The Treasury Department announced Monday evening it has given GMAC, the financing arm of General Motors Corp. (GM), $6 billion in support from the Troubled Asset Relief Program (TARP).


Under the agreement, the Treasury has purchased $5 billion in senior preferred stock with an 8% dividend from GMAC. In return, GMAC will issue warrants to the Treasury in the form of additional preferred equity in an amount equal to 5% of the preferred stock purchase that will pay a 9% dividend if exercised.


The Treasury also said it would lend up to $1 billion to General Motors so the auto company can participate in a rights offering at GMAC's reorganization as a bank holding company.


The funds come in addition to the $9.4 billion pledged to GM on Dec. 19 and are meant to be part of a broader aid package to the beleagured auto companies.


Though Treasury has already allocated all but $1.6 billion of its initial $350 billion in funds from Tarp, Treasury said not all of those funds have yet been spent. Treasury officials dismissed the suggestion that the plan would effectively put TARP in a deficit. The funds are not part of the $250 billion pledged to financial institutions and their holding companies, Treasury officials said.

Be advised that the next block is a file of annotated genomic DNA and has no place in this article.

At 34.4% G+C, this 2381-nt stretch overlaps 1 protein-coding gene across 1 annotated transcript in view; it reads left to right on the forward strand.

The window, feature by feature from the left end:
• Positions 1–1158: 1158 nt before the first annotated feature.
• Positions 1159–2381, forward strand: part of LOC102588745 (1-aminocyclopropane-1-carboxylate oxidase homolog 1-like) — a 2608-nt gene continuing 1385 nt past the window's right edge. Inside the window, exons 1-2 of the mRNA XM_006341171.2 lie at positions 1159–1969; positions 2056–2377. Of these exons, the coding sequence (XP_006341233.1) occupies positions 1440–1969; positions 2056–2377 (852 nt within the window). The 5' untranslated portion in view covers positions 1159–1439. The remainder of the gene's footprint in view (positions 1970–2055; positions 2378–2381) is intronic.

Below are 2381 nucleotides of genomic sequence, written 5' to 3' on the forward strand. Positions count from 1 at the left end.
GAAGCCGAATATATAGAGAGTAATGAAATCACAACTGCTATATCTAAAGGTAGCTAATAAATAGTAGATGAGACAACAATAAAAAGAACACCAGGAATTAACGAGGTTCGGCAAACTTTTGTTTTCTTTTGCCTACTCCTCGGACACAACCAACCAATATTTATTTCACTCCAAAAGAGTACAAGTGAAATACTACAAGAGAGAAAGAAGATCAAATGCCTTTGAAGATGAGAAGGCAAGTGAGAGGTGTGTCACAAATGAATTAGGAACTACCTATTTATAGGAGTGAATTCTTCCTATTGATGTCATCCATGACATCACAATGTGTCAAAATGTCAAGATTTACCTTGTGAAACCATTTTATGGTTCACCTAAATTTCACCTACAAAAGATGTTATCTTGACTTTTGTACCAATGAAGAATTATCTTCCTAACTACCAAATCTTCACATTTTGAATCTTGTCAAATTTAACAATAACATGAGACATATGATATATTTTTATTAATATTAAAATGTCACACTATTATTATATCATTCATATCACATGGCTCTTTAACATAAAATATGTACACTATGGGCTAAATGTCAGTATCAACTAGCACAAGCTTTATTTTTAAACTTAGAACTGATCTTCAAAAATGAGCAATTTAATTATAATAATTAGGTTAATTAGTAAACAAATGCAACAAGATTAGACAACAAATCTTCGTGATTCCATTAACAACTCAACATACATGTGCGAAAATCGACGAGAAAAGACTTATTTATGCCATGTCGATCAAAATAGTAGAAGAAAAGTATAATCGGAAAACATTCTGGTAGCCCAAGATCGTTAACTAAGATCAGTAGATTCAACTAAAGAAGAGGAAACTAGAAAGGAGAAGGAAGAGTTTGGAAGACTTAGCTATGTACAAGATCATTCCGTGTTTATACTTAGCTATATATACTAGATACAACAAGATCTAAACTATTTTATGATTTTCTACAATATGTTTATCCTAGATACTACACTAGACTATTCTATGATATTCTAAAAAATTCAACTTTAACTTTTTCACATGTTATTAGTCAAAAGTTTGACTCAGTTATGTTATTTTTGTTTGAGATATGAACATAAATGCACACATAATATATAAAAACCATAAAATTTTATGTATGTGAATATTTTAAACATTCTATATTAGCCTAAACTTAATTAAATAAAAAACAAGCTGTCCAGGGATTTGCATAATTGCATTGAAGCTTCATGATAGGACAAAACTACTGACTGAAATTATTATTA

The loan to GM is exchangeable at any time, at Treasury's option, into GMAC equity interests being acquired by GM. The size of this loan is dependent on the level of current investor participation in the rights offerings at GMAC.


Under the agreement, GMAC had to agree to restrictions on executive compensation that were part of the original Tarp program authorized under the Oct. 3 bailout law. GMAC is only partially owned by GM, which holds a 49% controlling interest. The rest is controlled by Cerberus Capital Management, a private investment firm.


The Federal Reserve Board approved GMAC last week to become a bank holding company, contingent on a debt for equity swap that was to be completed by Dec. 26.


Treasury appears to have no unallocated funds left for TARP. Under the Oct. 3 law, it must ask Congress for the remaining $350 billion, and give lawmakers 15 days to object. Lawmakers have made it clear they are unhappy with how Treasury has spent the first $350 billion, and said they would likely put conditions on any further funds.


A Treasury official declined to comment on whether Treasury would now seek the remaining funds. Treasury Secretary Henry Paulson said Dec. 19 that: "Congress will need to release the remainder of the Tarp to support financial market stability. I will discuss that process with the congressional leadership and the president-elect's transition team in the near future."

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